“The universe of sounds is limitless”

Christian Fluri / Gabrielle Weber: Interview Martin Bliggenstorfer – 10 years ensemble proton bern: Anniversary season 2020/21

This is where a brilliant birthday portrait regarding ensemble proton bern’s 10 years activity, with plenty of notes regarding the anniversary season was meant to be found.

Christian Fluri talked with Martin Bliggenstorfer, the Managing Director, shortly after the lockdown of the first pandemic wave. At that time, he expressed confidence and urge for action.

Now, shortly before the big anniversary celebration of November 16th was originally planned, we find ourselves in the midst of a second wave, hitting with unexpected violence.

I therefore discussed the effects of the new situation on the ensemble proton bern and its anniversary season with Bliggenstorfer in a second conversation, immediately after the Federal authorities announced the new guidelines of October 18th. Since then, measures and guidelines have been changing constantly and most performances have become virtually impossible.

The ensemble proton bern is thus representative of many ensembles, musicians and organisers who are suddenly facing cancellations, postponements and an uncertain future.

ensemble proton bern: Gruppenportrait © Oliver Oettli


Christian Fluri
ensemble proton bern has been researching with great passion since ten years now, looking for new sounds, new works and new composers. It is now one of the most in-demand ensembles in and outside Europe.

Since its foundation in 2010, the ensemble, which is based in the Dampfzentrale Bern, has performed some 273 works by 180 composers in 128 concerts, 175 of the works were world premieres. Among other highlights, its concerts at St. Petersburg’s Mariinsky Concert Hall in in front of large audiences and a West Coast tour of the USA.

During the first wave of Corona, the ensemble was quite lucky, as managing director, oboist and lupophone player Martin Bliggenstorfer states: “Right before the lockdown, we were able to play the protonwerk no. 9 concert in the Dampfzentrale. But we had to cancel the second performance at Basel’s Gare du Nord.”

protonwerk is a support programme for young composers* to whom the ensemble commissions works.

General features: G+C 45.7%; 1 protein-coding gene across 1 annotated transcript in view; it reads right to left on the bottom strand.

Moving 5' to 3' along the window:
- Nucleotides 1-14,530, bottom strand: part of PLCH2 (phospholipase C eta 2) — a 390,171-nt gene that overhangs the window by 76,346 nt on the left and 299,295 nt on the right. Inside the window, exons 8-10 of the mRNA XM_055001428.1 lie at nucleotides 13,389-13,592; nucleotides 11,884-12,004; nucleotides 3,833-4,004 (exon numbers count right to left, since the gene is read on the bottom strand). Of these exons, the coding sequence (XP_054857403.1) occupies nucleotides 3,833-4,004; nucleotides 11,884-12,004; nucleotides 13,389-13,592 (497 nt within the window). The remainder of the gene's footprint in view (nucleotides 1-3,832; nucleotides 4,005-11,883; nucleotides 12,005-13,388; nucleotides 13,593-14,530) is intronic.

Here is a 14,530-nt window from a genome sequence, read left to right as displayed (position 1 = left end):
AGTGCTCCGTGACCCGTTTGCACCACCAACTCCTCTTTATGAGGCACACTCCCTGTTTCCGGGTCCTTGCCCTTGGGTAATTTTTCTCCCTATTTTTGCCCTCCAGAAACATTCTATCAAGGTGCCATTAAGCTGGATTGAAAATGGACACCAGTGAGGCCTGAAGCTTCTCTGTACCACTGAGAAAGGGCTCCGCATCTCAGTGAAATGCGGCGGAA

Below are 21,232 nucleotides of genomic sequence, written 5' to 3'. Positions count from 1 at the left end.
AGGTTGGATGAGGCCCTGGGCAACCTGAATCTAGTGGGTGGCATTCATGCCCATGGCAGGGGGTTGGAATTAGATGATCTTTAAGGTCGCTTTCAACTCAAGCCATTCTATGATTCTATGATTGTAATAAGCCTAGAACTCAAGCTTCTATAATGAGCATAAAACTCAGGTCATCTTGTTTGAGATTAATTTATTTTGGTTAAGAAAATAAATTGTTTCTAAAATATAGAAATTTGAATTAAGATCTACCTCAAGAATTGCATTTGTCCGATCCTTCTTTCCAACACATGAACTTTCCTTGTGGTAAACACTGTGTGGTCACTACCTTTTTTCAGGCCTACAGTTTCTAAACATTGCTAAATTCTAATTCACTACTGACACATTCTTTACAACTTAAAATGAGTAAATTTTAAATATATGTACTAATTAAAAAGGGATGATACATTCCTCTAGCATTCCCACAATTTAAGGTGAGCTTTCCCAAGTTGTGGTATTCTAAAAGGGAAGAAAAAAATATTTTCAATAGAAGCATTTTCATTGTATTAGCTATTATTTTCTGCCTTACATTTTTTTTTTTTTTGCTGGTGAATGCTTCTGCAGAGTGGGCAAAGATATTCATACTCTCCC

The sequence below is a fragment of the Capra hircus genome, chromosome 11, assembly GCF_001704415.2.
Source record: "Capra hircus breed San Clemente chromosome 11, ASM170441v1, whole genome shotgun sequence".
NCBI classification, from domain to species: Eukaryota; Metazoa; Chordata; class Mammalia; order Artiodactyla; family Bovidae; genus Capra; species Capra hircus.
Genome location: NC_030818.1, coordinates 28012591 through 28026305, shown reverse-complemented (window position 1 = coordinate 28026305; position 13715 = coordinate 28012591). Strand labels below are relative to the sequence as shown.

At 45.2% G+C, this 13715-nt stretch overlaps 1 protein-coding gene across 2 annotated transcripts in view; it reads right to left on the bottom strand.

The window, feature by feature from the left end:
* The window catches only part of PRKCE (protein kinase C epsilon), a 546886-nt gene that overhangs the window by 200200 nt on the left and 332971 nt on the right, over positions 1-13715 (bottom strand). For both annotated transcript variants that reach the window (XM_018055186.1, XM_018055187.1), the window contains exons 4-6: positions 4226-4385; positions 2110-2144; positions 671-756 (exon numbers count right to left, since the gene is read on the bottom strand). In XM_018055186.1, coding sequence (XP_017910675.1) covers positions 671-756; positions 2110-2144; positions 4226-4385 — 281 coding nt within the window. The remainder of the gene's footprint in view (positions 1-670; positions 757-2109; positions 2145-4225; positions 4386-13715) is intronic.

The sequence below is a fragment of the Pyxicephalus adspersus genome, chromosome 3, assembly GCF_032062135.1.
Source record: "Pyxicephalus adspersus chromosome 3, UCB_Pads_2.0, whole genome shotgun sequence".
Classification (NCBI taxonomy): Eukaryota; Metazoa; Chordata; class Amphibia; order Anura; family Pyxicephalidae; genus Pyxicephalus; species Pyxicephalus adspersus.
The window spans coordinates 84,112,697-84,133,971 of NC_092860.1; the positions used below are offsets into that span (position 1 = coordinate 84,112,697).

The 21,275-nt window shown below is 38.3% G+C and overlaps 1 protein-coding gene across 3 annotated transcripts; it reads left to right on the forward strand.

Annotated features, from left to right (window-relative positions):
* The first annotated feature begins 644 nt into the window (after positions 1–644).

Adrian Nagel, Netzwerk, UA: protonwerk no.7 / ensemble proton bern 2017

“We were able to postpone our programme terrible ten, a concert with world premieres by Thomas Kessler (My lady soul) as well as Michael Pelzel and Stefan Wirth, which was planned for May, at short notice and managed to play in September. So not all of our planned programmes went completely lost,” says Bliggenstorfer happily.

Making music together is missed

The ensemble could hardly wait to get back playing concerts after the lockdown. So terrible ten became somewhat extraordinary as making music together again after such a long time and sharing music live with the audience was a great experience for everyone involved, says Bliggentorfer.


Thomas Kessler, My lady soul, UA ensemble proton bern 2019

Even though the ensemble’s musicians were able to make productive use of the lockdown period. “What we missed was making music together, being in direct contact with each other and rehearse with the concerts in mind. But at the same time it was also good to let our brains and bodies rest for a few weeks.”

Fortunately, the ensemble’s existence is currently not in danger. “We didn’t have to return any of the received subsidies or support for the cancelled concerts. That way we’ve been able to pay out our own fees as well as those of our guest performers”. Bliggenstorfer is very grateful for the generous attitude of Switzerland’s donors.

“The universe of sounds is limitless…”

The ensemble is therefore still in an excellent position and constantly striving to develop further. This, however, will happen without its long-time conductor Matthias Kuhn, with the ensemble since its founding. “He wishes to reorient himself artistically” which is something that Bliggenstorfer understands, however important Kuhn has been for the young ensemble’s development. In the future, the work will go on with a core of eight members and without a permanent conductor, in order to develop chamber music projects as well as concerts and performances with larger ensembles and guest conductors.

The passion for contemporary music in its various genres and orientations never changed as the ensemble has no blinders on and joyfully plays and shows how full of enthusiasm, lively and vital contemporary music can be. “The universe of sounds and their possible combinations is infinite”, and Bliggenstorfer knows that ” there are new discoveries to be made throughout an entire lifespan”.


Verschiedene Komponisten click & faun, ensemble proton bern 2019

Sound possibilities of new instruments are also far from being exhausted: i.e. the “clarinet d’amore” rediscovered by Richard Haynes, the double-reed instruments “lupophone” and “contraforte” played by Martin Bliggenstorfer and Elise Jacoberger or Maximilian Haft’s “straw violin” – not to mention the variety in the realmof electronic sound production. ensemble proton bern will continue to research.
Christian Fluri

2nd interview, October 21, 2020:
Gabrielle Weber
Despite growing uncertainties and the threat of new restrictions, Bliggenstorfer still appeared to be confident regarding future concert possibilities on October 21: “Cultural events should not be cancelled as long as they are not officially prohibited. Protection concepts must of course be implemented perfectly, which worked well so far”.

Fixed appearances as main act were planned as part of the “5 years Kultur-Kino Rex” anniversary programme, with two visual artists, during which composer Ennio Morricone was to be shown from an much less known side. “Morricone is well known as film music composer – but he was also active in so called ‘art music’, among others as trumpet player of the “Gruppo di improvisazzione Nuova Consonanza” in the 60s/70s.

However, the new Berne guidelines of October 23, closed cinemas and museums with immediately effect and  the concerts had to be cancelled shortly afterwards.